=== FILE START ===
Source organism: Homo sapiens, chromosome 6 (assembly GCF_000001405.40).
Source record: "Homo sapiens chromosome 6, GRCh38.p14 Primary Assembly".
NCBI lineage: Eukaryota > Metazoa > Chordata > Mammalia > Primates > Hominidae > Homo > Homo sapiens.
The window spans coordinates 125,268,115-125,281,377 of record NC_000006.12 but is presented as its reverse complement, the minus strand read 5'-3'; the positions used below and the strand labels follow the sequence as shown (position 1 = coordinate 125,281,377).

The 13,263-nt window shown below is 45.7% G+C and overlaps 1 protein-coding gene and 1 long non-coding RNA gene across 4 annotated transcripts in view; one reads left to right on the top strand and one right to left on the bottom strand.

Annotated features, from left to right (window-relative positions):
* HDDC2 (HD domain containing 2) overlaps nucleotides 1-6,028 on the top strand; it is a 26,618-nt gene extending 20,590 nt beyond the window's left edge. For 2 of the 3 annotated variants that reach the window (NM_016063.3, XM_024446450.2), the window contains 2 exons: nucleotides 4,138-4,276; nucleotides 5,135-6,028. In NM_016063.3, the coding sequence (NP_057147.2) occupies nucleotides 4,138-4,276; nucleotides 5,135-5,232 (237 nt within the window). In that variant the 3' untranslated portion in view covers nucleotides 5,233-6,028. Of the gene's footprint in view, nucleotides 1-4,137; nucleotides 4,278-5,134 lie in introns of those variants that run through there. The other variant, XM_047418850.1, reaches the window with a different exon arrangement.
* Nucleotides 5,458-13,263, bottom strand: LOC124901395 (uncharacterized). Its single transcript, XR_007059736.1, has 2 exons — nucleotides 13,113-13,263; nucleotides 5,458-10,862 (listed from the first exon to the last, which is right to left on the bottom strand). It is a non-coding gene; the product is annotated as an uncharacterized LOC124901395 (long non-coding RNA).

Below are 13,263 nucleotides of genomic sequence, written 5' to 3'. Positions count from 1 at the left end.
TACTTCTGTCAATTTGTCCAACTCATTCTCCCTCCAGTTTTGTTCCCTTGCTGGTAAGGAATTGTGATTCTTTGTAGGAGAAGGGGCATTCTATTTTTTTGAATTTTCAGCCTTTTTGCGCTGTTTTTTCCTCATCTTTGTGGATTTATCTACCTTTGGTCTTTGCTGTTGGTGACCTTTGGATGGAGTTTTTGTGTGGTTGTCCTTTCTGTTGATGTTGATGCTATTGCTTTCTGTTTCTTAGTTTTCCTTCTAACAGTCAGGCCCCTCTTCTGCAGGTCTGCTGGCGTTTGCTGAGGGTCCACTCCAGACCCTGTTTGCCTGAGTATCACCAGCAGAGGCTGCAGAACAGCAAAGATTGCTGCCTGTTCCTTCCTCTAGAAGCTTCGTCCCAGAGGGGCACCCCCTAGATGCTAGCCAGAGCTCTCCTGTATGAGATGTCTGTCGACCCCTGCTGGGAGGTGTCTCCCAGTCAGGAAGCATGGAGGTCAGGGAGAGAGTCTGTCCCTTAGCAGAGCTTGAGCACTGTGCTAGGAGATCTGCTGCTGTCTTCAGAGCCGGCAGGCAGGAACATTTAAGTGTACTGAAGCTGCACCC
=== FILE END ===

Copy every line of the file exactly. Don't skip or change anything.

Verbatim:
Source organism: Homo sapiens, chromosome 6 (assembly GCF_000001405.40).
Source record: "Homo sapiens chromosome 6, GRCh38.p14 Primary Assembly".
NCBI lineage: Eukaryota > Metazoa > Chordata > Mammalia > Primates > Hominidae > Homo > Homo sapiens.
The window spans coordinates 125,268,115-125,281,377 of record NC_000006.12 but is presented as its reverse complement, the minus strand read 5'-3'; the positions used below and the strand labels follow the sequence as shown (position 1 = coordinate 125,281,377).

The 13,263-nt window shown below is 45.7% G+C and overlaps 1 protein-coding gene and 1 long non-coding RNA gene across 4 annotated transcripts in view; one reads left to right on the top strand and one right to left on the bottom strand.

Annotated features, from left to right (window-relative positions):
* HDDC2 (HD domain containing 2) overlaps nucleotides 1-6,028 on the top strand; it is a 26,618-nt gene extending 20,590 nt beyond the window's left edge. For 2 of the 3 annotated variants that reach the window (NM_016063.3, XM_024446450.2), the window contains 2 exons: nucleotides 4,138-4,276; nucleotides 5,135-6,028. In NM_016063.3, the coding sequence (NP_057147.2) occupies nucleotides 4,138-4,276; nucleotides 5,135-5,232 (237 nt within the window). In that variant the 3' untranslated portion in view covers nucleotides 5,233-6,028. Of the gene's footprint in view, nucleotides 1-4,137; nucleotides 4,278-5,134 lie in introns of those variants that run through there. The other variant, XM_047418850.1, reaches the window with a different exon arrangement.
* Nucleotides 5,458-13,263, bottom strand: LOC124901395 (uncharacterized). Its single transcript, XR_007059736.1, has 2 exons — nucleotides 13,113-13,263; nucleotides 5,458-10,862 (listed from the first exon to the last, which is right to left on the bottom strand). It is a non-coding gene; the product is annotated as an uncharacterized LOC124901395 (long non-coding RNA).

Below are 13,263 nucleotides of genomic sequence, written 5' to 3'. Positions count from 1 at the left end.
TACTTCTGTCAATTTGTCCAACTCATTCTCCCTCCAGTTTTGTTCCCTTGCTGGTAAGGAATTGTGATTCTTTGTAGGAGAAGGGGCATTCTATTTTTTTGAATTTTCAGCCTTTTTGCGCTGTTTTTTCCTCATCTTTGTGGATTTATCTACCTTTGGTCTTTGCTGTTGGTGACCTTTGGATGGAGTTTTTGTGTGGTTGTCCTTTCTGTTGATGTTGATGCTATTGCTTTCTGTTTCTTAGTTTTCCTTCTAACAGTCAGGCCCCTCTTCTGCAGGTCTGCTGGCGTTTGCTGAGGGTCCACTCCAGACCCTGTTTGCCTGAGTATCACCAGCAGAGGCTGCAGAACAGCAAAGATTGCTGCCTGTTCCTTCCTCTAGAAGCTTCGTCCCAGAGGGGCACCCCCTAGATGCTAGCCAGAGCTCTCCTGTATGAGATGTCTGTCGACCCCTGCTGGGAGGTGTCTCCCAGTCAGGAAGCATGGAGGTCAGGGAGAGAGTCTGTCCCTTAGCAGAGCTTGAGCACTGTGCTAGGAGATCTGCTGCTGTCTTCAGAGCCGGCAGGCAGGAACATTTAAGTGTACTGAAGCTGCACCC